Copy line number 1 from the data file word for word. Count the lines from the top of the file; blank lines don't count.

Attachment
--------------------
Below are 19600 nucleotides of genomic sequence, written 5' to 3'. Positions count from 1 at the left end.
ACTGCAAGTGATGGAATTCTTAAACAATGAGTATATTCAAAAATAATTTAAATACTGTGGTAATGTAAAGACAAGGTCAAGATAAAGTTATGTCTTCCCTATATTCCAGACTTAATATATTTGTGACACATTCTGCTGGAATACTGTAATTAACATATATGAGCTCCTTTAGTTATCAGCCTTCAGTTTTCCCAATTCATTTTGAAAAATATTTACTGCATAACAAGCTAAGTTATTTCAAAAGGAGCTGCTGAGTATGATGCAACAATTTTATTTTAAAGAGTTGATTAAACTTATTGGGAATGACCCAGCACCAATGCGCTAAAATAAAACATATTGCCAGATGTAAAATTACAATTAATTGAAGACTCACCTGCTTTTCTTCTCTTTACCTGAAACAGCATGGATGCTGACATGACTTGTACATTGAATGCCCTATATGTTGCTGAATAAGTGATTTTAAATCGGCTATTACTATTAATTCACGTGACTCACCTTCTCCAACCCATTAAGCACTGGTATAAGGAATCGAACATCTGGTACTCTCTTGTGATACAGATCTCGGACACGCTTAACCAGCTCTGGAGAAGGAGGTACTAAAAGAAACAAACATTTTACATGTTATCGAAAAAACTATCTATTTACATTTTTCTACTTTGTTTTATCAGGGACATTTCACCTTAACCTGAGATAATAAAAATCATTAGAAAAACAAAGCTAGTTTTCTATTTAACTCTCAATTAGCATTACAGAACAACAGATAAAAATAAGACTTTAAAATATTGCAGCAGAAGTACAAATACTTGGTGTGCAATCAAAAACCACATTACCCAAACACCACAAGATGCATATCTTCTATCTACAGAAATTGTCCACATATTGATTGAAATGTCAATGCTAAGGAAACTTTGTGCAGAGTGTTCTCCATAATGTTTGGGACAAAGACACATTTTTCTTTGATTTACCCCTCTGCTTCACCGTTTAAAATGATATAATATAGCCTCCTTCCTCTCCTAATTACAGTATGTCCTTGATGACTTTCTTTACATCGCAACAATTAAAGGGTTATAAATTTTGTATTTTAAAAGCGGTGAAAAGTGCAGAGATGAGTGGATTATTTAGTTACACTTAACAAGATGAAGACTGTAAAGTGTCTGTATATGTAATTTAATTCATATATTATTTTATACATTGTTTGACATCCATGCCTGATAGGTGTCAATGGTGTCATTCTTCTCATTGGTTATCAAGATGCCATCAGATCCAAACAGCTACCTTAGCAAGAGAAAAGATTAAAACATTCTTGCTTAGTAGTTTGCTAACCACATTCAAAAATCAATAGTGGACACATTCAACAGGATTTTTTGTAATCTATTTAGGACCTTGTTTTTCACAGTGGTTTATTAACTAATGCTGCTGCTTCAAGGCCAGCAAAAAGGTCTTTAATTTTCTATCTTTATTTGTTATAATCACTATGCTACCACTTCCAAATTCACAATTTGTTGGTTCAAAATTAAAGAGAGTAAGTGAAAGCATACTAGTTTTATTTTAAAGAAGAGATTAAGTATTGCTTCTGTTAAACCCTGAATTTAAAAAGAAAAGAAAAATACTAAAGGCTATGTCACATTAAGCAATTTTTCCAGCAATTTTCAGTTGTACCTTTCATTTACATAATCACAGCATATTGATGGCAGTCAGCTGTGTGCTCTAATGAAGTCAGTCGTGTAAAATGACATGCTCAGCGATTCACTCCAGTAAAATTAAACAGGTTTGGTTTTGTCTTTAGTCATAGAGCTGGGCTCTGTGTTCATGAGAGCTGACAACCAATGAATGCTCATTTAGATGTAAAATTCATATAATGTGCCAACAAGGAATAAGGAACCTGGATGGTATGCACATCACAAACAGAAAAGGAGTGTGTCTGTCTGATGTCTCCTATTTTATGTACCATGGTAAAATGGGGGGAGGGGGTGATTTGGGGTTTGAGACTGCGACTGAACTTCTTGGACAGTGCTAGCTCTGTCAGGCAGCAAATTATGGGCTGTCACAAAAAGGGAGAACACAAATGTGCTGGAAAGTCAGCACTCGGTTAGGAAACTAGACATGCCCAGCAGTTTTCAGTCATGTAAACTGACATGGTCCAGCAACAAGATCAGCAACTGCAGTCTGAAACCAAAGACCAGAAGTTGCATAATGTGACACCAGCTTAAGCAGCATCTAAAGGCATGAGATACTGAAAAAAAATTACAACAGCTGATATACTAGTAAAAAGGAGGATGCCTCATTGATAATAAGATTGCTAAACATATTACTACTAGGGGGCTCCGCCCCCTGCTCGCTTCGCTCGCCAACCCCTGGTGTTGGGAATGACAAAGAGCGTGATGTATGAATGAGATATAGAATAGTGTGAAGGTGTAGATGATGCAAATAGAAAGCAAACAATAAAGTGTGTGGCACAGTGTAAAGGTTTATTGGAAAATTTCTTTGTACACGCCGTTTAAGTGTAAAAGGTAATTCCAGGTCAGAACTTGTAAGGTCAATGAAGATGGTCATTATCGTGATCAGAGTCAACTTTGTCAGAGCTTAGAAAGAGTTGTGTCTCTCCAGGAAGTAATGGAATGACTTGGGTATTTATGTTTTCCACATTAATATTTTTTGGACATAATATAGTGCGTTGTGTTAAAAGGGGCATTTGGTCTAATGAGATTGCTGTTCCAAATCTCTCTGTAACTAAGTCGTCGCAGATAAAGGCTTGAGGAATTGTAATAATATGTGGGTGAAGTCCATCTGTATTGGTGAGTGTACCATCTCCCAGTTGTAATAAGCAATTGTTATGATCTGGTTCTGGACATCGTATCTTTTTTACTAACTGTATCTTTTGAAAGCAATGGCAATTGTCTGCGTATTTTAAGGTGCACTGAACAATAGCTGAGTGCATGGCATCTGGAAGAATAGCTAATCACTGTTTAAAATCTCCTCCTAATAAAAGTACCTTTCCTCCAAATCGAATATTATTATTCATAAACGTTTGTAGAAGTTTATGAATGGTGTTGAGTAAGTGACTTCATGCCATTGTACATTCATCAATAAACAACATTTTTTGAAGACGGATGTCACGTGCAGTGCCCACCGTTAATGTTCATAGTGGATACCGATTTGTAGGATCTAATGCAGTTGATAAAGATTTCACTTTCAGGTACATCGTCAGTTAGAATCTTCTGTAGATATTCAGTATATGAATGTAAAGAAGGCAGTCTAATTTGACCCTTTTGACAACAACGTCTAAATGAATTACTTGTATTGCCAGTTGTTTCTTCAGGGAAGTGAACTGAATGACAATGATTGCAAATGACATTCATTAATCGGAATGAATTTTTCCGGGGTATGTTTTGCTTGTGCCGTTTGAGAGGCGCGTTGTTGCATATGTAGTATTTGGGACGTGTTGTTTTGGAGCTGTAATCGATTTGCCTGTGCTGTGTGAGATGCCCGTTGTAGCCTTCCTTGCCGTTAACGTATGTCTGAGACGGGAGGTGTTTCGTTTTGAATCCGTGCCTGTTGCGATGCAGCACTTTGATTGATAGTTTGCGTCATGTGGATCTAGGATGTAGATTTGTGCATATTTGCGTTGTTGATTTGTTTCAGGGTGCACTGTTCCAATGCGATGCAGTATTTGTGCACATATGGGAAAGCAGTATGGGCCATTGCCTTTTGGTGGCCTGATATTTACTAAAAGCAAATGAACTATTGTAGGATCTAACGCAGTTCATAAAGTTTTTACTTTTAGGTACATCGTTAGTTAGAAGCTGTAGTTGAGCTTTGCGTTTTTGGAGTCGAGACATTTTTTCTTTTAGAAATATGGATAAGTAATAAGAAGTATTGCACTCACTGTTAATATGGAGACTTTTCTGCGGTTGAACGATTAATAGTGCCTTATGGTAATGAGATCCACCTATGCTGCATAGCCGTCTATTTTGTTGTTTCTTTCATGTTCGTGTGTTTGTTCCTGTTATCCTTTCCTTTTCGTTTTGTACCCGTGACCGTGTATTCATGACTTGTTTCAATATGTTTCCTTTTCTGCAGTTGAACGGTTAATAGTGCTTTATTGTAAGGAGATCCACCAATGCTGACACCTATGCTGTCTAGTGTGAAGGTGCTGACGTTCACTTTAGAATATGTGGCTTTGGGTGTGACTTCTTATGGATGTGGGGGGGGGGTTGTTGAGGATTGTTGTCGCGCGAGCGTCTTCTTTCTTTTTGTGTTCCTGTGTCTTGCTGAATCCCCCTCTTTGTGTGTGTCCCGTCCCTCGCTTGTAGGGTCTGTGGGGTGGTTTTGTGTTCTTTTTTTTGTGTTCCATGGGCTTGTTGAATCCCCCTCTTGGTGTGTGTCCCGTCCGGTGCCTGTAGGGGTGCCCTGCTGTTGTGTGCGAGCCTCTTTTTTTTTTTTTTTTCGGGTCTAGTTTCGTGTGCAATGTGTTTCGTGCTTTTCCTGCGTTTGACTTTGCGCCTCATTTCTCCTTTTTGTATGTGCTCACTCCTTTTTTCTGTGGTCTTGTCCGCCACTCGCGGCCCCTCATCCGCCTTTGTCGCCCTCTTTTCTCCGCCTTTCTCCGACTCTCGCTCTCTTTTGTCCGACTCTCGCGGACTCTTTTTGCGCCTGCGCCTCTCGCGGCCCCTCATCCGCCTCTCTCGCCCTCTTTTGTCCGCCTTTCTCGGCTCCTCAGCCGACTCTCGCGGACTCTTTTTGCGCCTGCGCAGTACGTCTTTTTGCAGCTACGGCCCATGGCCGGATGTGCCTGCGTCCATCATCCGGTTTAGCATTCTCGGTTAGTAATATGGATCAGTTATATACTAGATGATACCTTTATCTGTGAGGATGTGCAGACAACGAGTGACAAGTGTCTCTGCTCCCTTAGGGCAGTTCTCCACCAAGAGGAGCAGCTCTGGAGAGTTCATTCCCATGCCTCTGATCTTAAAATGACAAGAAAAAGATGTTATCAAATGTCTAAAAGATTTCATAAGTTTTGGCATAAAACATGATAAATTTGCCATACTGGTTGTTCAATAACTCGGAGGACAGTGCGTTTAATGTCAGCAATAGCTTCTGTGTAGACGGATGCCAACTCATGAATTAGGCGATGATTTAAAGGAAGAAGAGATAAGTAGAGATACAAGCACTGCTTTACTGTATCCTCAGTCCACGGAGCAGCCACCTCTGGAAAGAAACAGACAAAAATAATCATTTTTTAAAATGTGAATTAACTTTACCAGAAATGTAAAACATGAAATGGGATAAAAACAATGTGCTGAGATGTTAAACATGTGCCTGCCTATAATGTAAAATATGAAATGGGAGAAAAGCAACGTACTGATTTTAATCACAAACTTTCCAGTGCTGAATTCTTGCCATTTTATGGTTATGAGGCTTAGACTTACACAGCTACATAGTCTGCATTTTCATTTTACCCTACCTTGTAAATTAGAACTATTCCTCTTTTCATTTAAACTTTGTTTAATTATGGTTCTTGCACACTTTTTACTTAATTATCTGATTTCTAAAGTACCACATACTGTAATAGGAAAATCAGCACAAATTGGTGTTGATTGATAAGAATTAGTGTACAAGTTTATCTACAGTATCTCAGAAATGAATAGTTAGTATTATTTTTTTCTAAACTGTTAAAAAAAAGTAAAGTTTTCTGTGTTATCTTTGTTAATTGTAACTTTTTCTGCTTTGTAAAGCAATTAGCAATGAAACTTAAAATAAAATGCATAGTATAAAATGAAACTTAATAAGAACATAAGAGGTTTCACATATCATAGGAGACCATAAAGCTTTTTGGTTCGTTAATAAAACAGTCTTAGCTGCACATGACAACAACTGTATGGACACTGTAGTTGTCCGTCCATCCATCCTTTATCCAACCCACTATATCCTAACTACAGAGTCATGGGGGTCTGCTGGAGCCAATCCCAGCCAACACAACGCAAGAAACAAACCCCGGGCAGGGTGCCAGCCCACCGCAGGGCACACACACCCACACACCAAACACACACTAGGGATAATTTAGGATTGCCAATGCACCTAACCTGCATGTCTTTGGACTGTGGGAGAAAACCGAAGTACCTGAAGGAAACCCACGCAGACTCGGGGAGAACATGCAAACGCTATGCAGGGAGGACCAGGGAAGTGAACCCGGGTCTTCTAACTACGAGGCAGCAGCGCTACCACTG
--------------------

Below are 19600 nucleotides of genomic sequence, written 5' to 3'. Positions count from 1 at the left end.